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U.S. Marine gets smothered with pink goo and bandages for Vietnam museum exhibit

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He  looks like he’s on the set of a horror film … with his face, head and neck covered in a “thick, pinkish goo” that drips down his chest — covering his  eyes, ears and nose.

But Marine Sgt. Chasen Upshaw is no actor trying to portray an Egyptian mummy.   The machine gun instructor is preparing himself for his  current operation. A “thumbs up” means the mission is on, but if he waves his arms, it’s scrubbed.

Wearing blue surgical gloves and a white apron, a sculptor is immortalizing Upshaw for a dramatic new tableau at the National Museum of the Marine Corps, the Washington Post reports.

The museum this week has been bringing modern-day Marines to its exhibit fabrication shop on the base in Quantico, to pose as their brothers- in-arms from a half-century ago.

The fiberglass model is being made for the life-size re-creation of a scene from the Vietnam War’s Operation Starlite, a bloody engagement that killed dozens of Marines and Viet Cong.

“We had veterans who had jumped out of helicopters, who had been in Vietnam,” the museum’s gallery manager said. “They said, ‘This is what you’re thinking. This is what it feels like. This is what’s happening.”

Lead sculptor Shawn Hensley says they wanted to be as true to history as possible so they used models with the same MOS as those being depicted in the exhibit. Upshaw’s is one of eight figures being cast for the scene.

As the process began, the room was  relatively quiet , curtains drawn and containers of Krazy Glue, ear plugs and petroleum jelly on a nearby table.

Sculptors first smoothed petroleum jelly on Upshaw’s eyebrows and eyelashes so the molding goo — called alginate — would not stick when it cured. Afterwards,  he was covered with a second, thicker layer of alginate.  Once preserved, the molding was covered with cloth strips of plaster soaked in water — for the bandages–  like those used in a cast for a broken bone. After drying the plaster with a hair dryer, the two sculptors began cutting the material off with a table knife.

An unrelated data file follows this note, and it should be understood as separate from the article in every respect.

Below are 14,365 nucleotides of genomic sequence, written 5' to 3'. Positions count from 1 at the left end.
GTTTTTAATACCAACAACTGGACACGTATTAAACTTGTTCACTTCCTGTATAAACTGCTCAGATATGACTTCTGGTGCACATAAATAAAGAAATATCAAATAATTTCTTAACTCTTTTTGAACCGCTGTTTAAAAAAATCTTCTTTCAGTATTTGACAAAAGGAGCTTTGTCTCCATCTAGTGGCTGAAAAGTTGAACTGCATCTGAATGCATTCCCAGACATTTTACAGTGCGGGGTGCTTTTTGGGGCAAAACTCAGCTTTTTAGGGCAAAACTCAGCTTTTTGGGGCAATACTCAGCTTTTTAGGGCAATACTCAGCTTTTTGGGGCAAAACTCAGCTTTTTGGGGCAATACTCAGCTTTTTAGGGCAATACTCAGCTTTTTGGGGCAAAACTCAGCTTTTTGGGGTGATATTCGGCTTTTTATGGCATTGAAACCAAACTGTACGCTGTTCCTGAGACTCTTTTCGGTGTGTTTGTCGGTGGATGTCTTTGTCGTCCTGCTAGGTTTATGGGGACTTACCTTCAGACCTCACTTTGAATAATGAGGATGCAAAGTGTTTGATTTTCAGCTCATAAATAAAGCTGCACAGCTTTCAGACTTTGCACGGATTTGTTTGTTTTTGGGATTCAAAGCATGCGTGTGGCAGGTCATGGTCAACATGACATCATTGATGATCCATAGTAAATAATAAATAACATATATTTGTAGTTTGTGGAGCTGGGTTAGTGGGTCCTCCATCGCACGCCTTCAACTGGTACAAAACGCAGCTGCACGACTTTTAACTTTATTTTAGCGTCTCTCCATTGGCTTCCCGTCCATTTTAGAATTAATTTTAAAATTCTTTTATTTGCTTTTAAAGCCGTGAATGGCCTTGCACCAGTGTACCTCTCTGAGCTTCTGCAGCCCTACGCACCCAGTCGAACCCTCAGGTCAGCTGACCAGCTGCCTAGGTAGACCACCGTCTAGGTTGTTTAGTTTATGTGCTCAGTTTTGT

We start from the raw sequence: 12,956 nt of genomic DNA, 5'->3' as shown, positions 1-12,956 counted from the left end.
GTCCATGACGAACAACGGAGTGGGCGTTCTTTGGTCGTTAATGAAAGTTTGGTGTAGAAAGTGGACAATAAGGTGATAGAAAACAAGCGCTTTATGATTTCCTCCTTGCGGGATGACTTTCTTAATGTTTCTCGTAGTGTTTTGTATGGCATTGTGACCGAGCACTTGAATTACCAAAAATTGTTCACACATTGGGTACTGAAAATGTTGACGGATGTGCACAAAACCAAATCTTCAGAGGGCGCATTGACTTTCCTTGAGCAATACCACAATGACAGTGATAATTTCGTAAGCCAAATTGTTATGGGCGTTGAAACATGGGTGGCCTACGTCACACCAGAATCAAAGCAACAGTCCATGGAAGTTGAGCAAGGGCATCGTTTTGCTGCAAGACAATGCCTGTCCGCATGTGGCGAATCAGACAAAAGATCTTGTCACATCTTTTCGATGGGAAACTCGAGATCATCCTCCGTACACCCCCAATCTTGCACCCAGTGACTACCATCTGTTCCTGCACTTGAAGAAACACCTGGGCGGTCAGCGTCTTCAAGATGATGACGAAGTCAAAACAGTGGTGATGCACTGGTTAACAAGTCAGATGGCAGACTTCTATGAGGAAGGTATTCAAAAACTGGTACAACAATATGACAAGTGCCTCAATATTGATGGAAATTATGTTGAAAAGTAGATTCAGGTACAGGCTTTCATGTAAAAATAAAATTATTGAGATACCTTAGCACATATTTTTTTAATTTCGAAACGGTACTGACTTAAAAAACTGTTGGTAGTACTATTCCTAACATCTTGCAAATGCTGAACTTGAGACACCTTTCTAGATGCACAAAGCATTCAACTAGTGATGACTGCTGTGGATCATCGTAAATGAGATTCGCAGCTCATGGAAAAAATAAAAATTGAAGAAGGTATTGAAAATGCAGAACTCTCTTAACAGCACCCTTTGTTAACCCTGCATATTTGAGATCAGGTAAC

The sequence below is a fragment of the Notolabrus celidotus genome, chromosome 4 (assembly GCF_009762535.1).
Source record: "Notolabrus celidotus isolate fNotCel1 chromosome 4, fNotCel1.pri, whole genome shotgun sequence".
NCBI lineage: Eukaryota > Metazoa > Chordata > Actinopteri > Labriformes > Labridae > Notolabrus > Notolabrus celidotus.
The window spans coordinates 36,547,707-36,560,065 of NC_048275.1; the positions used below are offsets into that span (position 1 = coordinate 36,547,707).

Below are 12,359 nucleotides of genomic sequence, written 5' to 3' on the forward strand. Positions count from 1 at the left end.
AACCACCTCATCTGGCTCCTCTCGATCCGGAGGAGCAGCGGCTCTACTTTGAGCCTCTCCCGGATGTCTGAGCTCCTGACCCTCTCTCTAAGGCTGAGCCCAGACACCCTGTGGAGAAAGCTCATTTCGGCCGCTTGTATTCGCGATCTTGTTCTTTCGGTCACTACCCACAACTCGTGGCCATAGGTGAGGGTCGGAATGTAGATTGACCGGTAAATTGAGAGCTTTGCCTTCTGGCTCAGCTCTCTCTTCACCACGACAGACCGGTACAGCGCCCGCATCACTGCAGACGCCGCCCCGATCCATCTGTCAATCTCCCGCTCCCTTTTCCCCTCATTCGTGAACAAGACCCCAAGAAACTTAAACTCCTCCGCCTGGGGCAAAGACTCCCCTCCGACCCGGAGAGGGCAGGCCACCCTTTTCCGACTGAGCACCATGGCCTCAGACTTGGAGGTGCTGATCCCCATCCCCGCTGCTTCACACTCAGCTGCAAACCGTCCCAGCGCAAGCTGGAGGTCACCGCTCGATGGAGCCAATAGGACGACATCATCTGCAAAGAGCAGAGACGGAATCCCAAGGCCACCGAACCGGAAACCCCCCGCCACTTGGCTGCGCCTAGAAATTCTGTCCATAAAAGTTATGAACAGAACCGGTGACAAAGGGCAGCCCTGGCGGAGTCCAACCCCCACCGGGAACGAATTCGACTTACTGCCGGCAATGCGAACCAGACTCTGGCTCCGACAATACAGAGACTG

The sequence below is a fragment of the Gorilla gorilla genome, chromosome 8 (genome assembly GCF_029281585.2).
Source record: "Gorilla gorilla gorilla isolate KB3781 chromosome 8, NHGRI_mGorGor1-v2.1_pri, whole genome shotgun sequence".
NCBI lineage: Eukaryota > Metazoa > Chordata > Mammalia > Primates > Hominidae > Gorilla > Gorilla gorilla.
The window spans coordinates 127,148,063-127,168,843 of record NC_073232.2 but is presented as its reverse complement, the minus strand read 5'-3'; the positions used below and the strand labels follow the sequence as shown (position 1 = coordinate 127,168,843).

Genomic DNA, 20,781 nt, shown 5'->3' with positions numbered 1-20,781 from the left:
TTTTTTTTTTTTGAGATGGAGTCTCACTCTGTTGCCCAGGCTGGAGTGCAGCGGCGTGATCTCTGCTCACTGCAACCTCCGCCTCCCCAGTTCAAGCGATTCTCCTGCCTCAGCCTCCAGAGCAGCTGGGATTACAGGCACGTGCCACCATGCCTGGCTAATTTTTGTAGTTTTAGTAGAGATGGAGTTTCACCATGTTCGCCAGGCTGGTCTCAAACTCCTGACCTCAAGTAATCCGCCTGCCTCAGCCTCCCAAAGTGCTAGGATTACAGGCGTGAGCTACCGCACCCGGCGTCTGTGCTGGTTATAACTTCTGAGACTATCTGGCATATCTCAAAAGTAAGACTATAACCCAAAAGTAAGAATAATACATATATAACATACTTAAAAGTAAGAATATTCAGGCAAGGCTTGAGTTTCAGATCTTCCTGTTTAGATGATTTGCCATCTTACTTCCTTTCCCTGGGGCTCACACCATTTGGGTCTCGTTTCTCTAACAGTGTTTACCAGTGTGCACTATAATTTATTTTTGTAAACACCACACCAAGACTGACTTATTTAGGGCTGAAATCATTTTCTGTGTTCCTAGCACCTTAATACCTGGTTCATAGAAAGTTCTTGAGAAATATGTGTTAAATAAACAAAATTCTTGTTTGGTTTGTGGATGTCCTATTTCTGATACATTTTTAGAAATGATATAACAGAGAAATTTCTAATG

The exhibit’s creator wanted to use real Marines as models, for the 1965 fiberglass Marines. “As if they are in the midst of a battle, they appear frozen in full stride, with their weapons and gear.”

Museum specialists said they plan to create a simulated rice paddy and add props, such as scattered machine gun shell casings and ammunition crates. They also might add a simulated land-mine explosion, the Post reports.

The museum used a spreadsheet of about 150 different uniform pieces — to make sure everything looked authentic. The casts are so detailed that some of the Marines’ tattoos were faintly visible.

The models still have to be taken to a special studio in Illinois– for fine tuning and the installation of glass eyes.

While the sculptors worked on him, Upshaw could not see, speak, or even hear very well, because of the ear plugs. He also had to hold an intense facial expression for about 20 minutes.  When it was all over and the material removed – the room erupted with  cheers. Mission accomplished.

The museum, which is undergoing a major expansion, will reopen in April –when the Vietnam exhibit will be installed in a large gallery near the entrance.

 

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